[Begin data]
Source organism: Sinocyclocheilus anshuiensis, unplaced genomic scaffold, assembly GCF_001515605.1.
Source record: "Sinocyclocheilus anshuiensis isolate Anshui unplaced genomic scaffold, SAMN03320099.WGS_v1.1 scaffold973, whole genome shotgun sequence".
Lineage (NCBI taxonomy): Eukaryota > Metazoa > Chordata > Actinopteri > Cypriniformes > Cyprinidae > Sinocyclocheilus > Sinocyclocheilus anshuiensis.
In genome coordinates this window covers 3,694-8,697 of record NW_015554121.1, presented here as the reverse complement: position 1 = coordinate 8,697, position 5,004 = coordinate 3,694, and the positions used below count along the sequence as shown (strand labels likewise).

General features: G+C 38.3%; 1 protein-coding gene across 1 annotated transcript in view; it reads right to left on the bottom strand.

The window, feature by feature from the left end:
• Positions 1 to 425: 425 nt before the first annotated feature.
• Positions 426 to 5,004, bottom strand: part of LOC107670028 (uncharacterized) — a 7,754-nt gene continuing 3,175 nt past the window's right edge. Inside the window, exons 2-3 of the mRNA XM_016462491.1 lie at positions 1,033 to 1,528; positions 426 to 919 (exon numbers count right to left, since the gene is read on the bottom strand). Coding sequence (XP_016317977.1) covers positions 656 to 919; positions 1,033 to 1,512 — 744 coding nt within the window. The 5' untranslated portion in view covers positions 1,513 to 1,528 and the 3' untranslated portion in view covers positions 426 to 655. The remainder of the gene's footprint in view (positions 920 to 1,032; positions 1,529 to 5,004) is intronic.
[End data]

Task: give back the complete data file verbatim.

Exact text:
Source organism: Sinocyclocheilus anshuiensis, unplaced genomic scaffold, assembly GCF_001515605.1.
Source record: "Sinocyclocheilus anshuiensis isolate Anshui unplaced genomic scaffold, SAMN03320099.WGS_v1.1 scaffold973, whole genome shotgun sequence".
Lineage (NCBI taxonomy): Eukaryota > Metazoa > Chordata > Actinopteri > Cypriniformes > Cyprinidae > Sinocyclocheilus > Sinocyclocheilus anshuiensis.
In genome coordinates this window covers 3,694-8,697 of record NW_015554121.1, presented here as the reverse complement: position 1 = coordinate 8,697, position 5,004 = coordinate 3,694, and the positions used below count along the sequence as shown (strand labels likewise).

General features: G+C 38.3%; 1 protein-coding gene across 1 annotated transcript in view; it reads right to left on the bottom strand.

The window, feature by feature from the left end:
• Positions 1 to 425: 425 nt before the first annotated feature.
• Positions 426 to 5,004, bottom strand: part of LOC107670028 (uncharacterized) — a 7,754-nt gene continuing 3,175 nt past the window's right edge. Inside the window, exons 2-3 of the mRNA XM_016462491.1 lie at positions 1,033 to 1,528; positions 426 to 919 (exon numbers count right to left, since the gene is read on the bottom strand). Coding sequence (XP_016317977.1) covers positions 656 to 919; positions 1,033 to 1,512 — 744 coding nt within the window. The 5' untranslated portion in view covers positions 1,513 to 1,528 and the 3' untranslated portion in view covers positions 426 to 655. The remainder of the gene's footprint in view (positions 920 to 1,032; positions 1,529 to 5,004) is intronic.